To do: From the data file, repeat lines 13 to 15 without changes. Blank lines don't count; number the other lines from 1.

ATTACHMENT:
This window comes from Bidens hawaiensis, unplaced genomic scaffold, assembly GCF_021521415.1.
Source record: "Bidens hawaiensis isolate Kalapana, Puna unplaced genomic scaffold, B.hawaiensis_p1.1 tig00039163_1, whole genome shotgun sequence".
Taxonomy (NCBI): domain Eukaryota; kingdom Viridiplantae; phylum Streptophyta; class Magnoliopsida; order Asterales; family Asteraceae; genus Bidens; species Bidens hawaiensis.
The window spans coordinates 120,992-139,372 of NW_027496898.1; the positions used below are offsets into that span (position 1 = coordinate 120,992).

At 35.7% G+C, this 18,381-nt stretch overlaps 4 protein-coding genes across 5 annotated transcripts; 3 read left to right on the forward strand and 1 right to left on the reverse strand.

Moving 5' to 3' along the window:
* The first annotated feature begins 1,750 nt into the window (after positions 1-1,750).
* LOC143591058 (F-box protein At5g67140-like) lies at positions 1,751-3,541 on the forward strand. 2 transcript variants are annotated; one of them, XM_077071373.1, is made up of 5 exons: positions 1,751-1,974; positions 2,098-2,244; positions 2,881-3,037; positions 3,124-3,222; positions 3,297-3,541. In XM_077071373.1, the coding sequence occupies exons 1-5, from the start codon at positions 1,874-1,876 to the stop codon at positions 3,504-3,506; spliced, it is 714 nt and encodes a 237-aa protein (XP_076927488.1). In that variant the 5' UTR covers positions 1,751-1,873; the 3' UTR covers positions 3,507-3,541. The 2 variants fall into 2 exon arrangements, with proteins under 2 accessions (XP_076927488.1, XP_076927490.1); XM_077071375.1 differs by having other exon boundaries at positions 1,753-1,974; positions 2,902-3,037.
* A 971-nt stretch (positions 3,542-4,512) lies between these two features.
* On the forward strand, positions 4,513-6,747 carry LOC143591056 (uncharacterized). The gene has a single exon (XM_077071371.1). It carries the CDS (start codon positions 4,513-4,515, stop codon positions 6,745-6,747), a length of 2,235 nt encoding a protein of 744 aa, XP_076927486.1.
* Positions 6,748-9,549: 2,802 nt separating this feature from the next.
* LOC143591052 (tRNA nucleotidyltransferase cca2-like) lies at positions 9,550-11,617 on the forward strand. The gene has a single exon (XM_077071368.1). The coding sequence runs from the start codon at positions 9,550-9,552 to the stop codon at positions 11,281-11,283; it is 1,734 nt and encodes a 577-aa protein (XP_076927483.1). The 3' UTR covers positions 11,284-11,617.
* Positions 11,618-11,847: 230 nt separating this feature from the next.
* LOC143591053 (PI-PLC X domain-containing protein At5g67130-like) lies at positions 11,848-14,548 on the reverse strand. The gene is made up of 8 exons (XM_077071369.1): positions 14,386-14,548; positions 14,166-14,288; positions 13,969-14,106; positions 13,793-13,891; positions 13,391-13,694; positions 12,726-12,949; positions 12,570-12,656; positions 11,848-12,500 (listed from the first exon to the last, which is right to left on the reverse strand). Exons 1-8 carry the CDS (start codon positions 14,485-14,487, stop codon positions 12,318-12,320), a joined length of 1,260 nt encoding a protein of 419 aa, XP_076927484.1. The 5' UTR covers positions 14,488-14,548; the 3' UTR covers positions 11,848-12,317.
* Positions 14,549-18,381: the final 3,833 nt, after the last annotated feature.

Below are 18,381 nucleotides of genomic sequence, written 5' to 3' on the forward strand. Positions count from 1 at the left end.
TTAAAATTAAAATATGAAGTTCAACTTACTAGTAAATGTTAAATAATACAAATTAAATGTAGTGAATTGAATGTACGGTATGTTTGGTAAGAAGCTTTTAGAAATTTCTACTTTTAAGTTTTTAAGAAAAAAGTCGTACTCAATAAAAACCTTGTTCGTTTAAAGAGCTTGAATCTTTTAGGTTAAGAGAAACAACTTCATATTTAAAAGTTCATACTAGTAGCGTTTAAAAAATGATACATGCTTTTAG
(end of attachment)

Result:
* Positions 11,618-11,847: 230 nt separating this feature from the next.
* LOC143591053 (PI-PLC X domain-containing protein At5g67130-like) lies at positions 11,848-14,548 on the reverse strand. The gene is made up of 8 exons (XM_077071369.1): positions 14,386-14,548; positions 14,166-14,288; positions 13,969-14,106; positions 13,793-13,891; positions 13,391-13,694; positions 12,726-12,949; positions 12,570-12,656; positions 11,848-12,500 (listed from the first exon to the last, which is right to left on the reverse strand). Exons 1-8 carry the CDS (start codon positions 14,485-14,487, stop codon positions 12,318-12,320), a joined length of 1,260 nt encoding a protein of 419 aa, XP_076927484.1. The 5' UTR covers positions 14,488-14,548; the 3' UTR covers positions 11,848-12,317.
* Positions 14,549-18,381: the final 3,833 nt, after the last annotated feature.